New Delhi: Prime Minister Narendra Modi is set to lay the foundation stone for the construction of the Ram Janmabhoomi temple in Ayodhya Friday, after the Supreme Court last year granted the disputed 2.77-acre piece of land to the Hindu parties.
This piece of land is where the Babri Masjid stood until 6 December 1992, when it was demolished by kar sevaks.
Over 1.5 lakh kar sevaks were present in Ayodhya at the time. Several also visited the site later, and one of them, Raja Babu Singh, is now a senior IPS officer.
Singh, ADG (community policing) at police headquarters in Bhopal, Madhya Pradesh, told ThePrint that he neither participated in the demolition nor witnessed it, but he did offer a brick for the makeshift structure, and sought blessings of the deity within, the child-form of Lord Rama, known as ‘Ram Lalla’.
“I was a student in Allahabad University and living in a one-room rented accommodation in Daraganj area of what was then Allahabad (now Prayagraj). The RSS Daraganj unit had arranged a bus to take a few young people from Daraganj to Ayodhya for kar seva,” said Singh.
Singh recalled that when he visited, all the kar sevaks were made to stay in one big temple hall, without proper bedding etc.
“We slept on a thin mat on the floor and spent the night shivering and battling the cold. The next morning, we first took a dip in the Saryu river and then went to have ‘divya darshan’ (holy sighting) of Ram Lalla perched atop the brick debris of the fallen old structure, covered by a makeshift cloth canopy,” the IPS officer said.
Singh added that his brief glimpse of Ram Lalla was a very intense emotional moment. “I was 25 years old. There was a thrill and excitement in going for kar seva,” Singh said.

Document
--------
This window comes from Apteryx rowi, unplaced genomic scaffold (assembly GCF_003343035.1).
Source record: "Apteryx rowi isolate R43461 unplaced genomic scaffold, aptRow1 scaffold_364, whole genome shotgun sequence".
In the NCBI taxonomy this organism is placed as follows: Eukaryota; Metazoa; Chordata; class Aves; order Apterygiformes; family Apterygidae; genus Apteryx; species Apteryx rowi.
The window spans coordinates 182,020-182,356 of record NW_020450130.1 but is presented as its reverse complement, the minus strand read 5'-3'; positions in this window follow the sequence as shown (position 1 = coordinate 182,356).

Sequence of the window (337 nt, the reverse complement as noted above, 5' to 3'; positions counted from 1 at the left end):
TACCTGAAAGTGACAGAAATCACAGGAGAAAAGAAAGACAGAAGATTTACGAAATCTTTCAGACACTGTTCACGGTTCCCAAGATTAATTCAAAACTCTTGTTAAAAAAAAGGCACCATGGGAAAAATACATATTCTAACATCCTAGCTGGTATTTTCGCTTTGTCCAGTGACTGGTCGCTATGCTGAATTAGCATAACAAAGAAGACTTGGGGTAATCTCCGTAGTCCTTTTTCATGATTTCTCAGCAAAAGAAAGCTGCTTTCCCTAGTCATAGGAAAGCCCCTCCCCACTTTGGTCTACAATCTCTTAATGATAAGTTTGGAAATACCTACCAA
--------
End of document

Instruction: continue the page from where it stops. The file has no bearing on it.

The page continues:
‘Ayodhya is the pride of India’
Singh said he had joined an RSS shakha in his native village in Uttar Pradesh’s Banda district for a few months when he was young, but it was more for “early morning exercises and fun with friends”.
Singh, a farmer’s son, then went on to clear the University Grants Commission’s Junior Research Fellowship in his first attempt, and then the UPSC exam in his third attempt. He is an avid reader with a personal collection of over 5,000 books, and frequently pens down articles on on subjects ranging from regenerative farming and water management to the Bhagavad Gita, Yoga and Ayurveda.
Singh previously served as ADG and IG of the Gwalior zone, after having been on central deputation with the Indo-Tibetan Border Police until September 2017.
The IPS officer also recently hosted the head of the Shri Ram Janmabhoomi Teerth Kshetra Trust, Mahant Nritya Gopal Das, at his Gwalior residence. He will not be attending the bhoomi pujan ceremony in Ayodhya Wednesday, but is happy that the temple is finally being built.
“The whole country, across all sections of society, is rejoicing, so why shouldn’t I? Ayodhya is our cultural centre, our pride, and the pride of the whole country,” he said.